Multiple articles dissecting the current support for presidential candidates like Democrat (nee Independent) Senator Bernie Sanders and Republican real estate mogul Donald Trump and Teahadist Senator Ted Cruz claim they support their candidates because of the inertia in Washington. Nothing is getting done and the country has fallen into one malaise or another.

Well, no matter who is sent to the Oval Office in 2017, not much is going to change when these very same voters send back to Congress the very same cabal of do nothings that they always do. Want change in Washington? Move out the long term incumbents at the same time.

In Iowa, Voters on the Edges May Set Tone for Primaries

Iowa Will Gauge Ardor to Upend Politics as Usual

9 Responses to Frustrated Voters Want An Upheaval In Washington

  1. onevote says:

    Ed, thank you for this post.

    Things are really reaching a pressure boil. Chuck Todd is so concerned. Why lump Sanders voters into the same camp with Trump and Cruz? This is complete nonsense.

    Yes, people are frustrated by little movement in Congress. But why make things worse by making deals that only move things farther to the right? This last budget proposal by Paul Ryan and GOP brings around another round of welfare reforms that are far more extreme than 1996.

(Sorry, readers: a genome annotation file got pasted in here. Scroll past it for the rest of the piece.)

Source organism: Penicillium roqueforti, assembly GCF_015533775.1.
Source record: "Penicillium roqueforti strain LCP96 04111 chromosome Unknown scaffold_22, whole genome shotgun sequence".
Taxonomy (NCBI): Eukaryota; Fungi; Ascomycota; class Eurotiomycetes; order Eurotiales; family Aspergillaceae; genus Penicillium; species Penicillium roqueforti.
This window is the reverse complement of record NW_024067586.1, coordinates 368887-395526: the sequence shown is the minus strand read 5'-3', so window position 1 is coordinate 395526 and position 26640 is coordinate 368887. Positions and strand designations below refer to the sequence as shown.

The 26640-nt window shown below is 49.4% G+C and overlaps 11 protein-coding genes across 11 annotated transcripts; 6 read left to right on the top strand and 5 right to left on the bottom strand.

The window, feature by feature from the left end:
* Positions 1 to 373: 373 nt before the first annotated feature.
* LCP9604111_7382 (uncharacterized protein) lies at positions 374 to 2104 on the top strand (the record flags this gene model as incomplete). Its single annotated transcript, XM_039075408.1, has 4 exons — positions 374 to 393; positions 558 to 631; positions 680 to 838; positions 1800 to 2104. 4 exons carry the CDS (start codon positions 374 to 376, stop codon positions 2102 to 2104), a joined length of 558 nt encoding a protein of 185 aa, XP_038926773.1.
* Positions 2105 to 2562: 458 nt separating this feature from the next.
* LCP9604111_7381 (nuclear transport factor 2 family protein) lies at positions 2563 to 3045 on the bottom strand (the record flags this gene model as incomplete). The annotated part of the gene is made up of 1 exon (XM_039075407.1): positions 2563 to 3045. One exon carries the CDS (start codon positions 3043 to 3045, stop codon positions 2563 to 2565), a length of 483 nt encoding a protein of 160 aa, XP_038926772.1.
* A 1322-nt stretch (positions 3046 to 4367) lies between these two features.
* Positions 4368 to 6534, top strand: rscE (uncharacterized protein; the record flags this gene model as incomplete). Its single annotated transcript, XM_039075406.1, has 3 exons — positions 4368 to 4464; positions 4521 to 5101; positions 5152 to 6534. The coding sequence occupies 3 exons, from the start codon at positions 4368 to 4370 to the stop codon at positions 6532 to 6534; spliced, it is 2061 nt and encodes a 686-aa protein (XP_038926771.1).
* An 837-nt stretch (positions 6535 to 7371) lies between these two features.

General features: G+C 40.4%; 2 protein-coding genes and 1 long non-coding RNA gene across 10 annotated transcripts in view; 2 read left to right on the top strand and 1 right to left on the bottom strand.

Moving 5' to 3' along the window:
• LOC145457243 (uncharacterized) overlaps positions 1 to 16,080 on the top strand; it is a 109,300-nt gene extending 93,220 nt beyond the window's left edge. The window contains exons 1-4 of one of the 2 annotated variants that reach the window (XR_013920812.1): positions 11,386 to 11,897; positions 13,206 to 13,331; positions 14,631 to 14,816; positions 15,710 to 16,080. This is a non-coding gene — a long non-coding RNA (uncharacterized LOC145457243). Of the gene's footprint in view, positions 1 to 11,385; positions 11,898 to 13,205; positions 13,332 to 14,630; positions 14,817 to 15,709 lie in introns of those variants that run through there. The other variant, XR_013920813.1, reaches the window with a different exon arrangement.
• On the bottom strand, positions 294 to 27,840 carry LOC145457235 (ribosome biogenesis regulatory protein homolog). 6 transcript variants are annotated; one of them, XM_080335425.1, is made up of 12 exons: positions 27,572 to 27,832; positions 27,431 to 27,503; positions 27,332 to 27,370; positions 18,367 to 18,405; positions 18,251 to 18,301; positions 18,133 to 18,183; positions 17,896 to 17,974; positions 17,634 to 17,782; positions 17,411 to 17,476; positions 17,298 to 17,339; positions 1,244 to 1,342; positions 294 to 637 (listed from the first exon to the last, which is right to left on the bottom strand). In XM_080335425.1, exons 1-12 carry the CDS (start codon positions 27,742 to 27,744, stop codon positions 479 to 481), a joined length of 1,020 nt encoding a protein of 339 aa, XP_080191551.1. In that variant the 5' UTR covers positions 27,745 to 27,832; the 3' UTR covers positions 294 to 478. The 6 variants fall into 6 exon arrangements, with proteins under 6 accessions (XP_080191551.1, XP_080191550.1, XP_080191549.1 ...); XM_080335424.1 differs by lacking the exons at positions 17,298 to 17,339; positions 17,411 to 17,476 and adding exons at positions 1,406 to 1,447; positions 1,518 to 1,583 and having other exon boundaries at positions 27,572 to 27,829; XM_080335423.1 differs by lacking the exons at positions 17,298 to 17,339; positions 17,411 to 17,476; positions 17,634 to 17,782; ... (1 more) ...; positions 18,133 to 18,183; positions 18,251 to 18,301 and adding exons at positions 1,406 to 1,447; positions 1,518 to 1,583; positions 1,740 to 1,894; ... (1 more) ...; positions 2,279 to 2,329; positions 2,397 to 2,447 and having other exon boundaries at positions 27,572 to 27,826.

Just what our Bradley Foundation would push.

    But maybe this is all about racism and sexism. It’s certainly not about ageism.

  2. Ed Heinzelman says:

    Why include Sanders voters? That is fairly obvious. They are focused on just one thing: Feel the Bern? But they have no plans beyond that. With the same ole same old Congress, Sanders will get done exactly what Obama got done…damn near nothing.

    • GuyFromWI says:

      This seems a bit disingenuous. A Sanders presidential victory would mean huge turnout of youth, minority, and working class voters across the nation. Sanders would carry Democrats up and down the ticket. Of course, Hillary Clinton could do the same, but I think the odds of major change in Washington increase with Sanders more than Clinton.

    • Waukesha Blue says:

      “Damn near nothing” in his second term but in his first… The Small Business Jobs Act, middle-class tax relief and job creation act, serve America act, fraud enforcement and recovery act, stock act, credit card act, Lilly Ledbetter fair pay act, affordable care act, food safety modernization act, Iran sanctions, accountability and divestment act, hire act, American vets act, healthy hungry free kids act, new start treaty act, student aid and physical responsibility act, the Wall Street reform and consumer protection act, and the veterans benefit act. There’s more. (Sorry about lack of capitalization)

      Ed,
      I agree. Without getting some of the numb skulls out of the House (mostly Republicans but not limited to only Republicans) little will change if another Dem, including Sanders, is elected. However, put Cruz or Trump in office and watch the country go the way of WI. Unfortunately the house will probably remain under Republican control. The worst scenario is if Hillary is elected. There is absolutely no motivation to work with her. As a matter of fact, as we’ve seen, they are already plotting.

      Sadly, no candidate drums up the excitement and feeling of change that Obama did. I was truly inspired and felt a 60’s vibe surrounding Obama. That feeling long ago fizzled. Can it be reincarnated in another?

      • Duane12 says:

        I agree, WB; you’re on the right track, but I believe there is one other major factor that neeeds to be addressed or corrected. It is gerrymanderiing!